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Maternal Fetal Transmission of Human Viruses and their Influence on Tumorigenesis

Maternal Fetal Transmission of Human Viruses and their Influence on Tumorigenesis by György Berencsi III
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The maternal-fetal barrier represented by the syncytiotrophoblast was shown to be formed by epigenetically regulated endogeneous retroviruses. This barrier, however, possesses certain plasticity, it can be penetrated by nanoparticles of different size-classes, by methabolites, toxic substances by unidirectional or bidirectional transport enzyme systems, intercellular transport mechanisms and by  maternal antibodies, immunocomplexes including virus-antibody complexes by specific receptor cascades.

Bidirectional microchimerism perfuse the fetal organism with maternal cells and the maternal organism with fetal stem cells. Chromosomally integrated viruses (human herpesvirus 6, parvoviruses) latently infected lymphotropic herpesviruses and tumour cells can be present among the microchimeric cells which can survive in the recipient organisms in gradually decreasing number for several decades.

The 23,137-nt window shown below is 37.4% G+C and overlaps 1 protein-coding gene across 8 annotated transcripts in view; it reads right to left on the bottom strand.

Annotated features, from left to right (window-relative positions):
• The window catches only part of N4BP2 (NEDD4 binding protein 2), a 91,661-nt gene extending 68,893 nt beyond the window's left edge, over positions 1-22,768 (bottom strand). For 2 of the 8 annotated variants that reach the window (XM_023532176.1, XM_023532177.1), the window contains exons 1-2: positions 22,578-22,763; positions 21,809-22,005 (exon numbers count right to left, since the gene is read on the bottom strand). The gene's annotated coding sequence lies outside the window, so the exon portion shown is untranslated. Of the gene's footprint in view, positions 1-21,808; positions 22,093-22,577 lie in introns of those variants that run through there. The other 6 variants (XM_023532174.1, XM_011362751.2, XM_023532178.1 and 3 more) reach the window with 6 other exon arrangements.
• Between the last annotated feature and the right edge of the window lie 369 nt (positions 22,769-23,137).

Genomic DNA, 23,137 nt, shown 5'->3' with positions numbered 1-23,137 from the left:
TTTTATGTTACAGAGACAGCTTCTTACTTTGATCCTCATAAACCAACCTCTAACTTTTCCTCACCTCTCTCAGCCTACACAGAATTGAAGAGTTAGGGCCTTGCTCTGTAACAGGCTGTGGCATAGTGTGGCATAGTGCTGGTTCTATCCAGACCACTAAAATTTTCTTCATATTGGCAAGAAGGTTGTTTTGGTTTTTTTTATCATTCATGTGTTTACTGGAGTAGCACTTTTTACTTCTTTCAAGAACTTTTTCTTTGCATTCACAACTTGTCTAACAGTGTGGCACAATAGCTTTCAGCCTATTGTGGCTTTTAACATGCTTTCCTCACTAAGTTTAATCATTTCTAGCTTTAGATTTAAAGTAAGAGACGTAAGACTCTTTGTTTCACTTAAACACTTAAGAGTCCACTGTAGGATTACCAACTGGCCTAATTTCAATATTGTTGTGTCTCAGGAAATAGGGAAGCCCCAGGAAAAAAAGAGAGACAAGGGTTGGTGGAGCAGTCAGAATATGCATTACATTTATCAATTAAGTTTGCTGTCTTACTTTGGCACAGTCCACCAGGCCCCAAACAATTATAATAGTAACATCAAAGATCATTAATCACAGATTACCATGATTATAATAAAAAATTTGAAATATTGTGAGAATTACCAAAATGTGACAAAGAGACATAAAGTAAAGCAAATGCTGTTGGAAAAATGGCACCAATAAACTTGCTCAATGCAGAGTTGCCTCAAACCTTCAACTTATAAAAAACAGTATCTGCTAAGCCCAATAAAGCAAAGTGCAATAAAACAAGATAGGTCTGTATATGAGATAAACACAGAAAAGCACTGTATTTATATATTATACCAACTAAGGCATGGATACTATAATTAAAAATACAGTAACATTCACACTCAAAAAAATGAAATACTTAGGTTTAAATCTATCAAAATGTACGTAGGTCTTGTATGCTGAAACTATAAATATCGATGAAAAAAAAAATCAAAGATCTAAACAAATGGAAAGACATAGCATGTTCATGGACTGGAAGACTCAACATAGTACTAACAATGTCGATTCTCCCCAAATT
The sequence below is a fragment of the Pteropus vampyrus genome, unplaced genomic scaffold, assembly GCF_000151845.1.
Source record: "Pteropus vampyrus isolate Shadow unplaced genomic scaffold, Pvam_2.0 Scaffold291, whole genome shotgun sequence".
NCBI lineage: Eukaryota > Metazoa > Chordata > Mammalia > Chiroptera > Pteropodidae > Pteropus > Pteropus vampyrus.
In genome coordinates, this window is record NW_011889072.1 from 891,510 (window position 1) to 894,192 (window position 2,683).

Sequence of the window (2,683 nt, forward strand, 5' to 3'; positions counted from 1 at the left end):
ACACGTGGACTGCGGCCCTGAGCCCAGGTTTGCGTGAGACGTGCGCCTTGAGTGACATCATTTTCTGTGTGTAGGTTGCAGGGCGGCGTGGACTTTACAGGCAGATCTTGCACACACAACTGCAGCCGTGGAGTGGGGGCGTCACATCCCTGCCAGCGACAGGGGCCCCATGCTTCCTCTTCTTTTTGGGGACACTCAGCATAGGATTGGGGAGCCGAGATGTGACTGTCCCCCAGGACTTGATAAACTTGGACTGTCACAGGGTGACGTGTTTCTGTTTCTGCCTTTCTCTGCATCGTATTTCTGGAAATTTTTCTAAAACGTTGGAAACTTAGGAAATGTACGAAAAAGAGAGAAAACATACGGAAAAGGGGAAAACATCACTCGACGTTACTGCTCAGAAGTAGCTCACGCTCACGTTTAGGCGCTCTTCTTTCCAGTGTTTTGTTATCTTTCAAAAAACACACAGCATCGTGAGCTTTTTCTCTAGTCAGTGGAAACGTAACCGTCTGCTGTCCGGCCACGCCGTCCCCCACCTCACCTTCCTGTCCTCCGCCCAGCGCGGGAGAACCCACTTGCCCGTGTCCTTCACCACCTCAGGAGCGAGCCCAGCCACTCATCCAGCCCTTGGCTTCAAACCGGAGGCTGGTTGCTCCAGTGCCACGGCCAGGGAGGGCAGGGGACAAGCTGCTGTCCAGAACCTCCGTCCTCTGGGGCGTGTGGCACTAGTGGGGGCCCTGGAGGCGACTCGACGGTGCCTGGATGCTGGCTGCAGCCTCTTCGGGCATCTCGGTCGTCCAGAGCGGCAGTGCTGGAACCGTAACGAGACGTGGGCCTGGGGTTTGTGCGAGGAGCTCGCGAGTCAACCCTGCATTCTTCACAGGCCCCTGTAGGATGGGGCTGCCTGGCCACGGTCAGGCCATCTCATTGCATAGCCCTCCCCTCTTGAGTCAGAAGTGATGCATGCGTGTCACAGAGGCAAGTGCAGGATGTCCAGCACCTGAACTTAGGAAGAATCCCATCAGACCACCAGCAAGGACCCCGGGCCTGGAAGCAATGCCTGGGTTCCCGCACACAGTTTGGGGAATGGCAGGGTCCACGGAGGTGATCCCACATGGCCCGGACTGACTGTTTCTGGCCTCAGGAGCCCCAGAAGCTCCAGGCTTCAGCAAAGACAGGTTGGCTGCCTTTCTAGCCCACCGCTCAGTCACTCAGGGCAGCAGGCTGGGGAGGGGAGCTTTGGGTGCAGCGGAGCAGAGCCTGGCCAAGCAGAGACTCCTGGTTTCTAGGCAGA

Idiotypic interactions of T-B cells enable a generalization of single antigenic experiences and allow a transgenerational learning of the nascent immune system. The latter function is driven by maternal antibodies which represent a great deal of the mother’s immunological knowledge of the external world of antigens. Therefore, maternal antibodies function as transgenerational messengers.

Springer Netherlands; April 2012
466 pages; ISBN 9789400742161
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Title: Maternal Fetal Transmission of Human Viruses and their Influence on Tumorigenesis
Author: György Berencsi III
 
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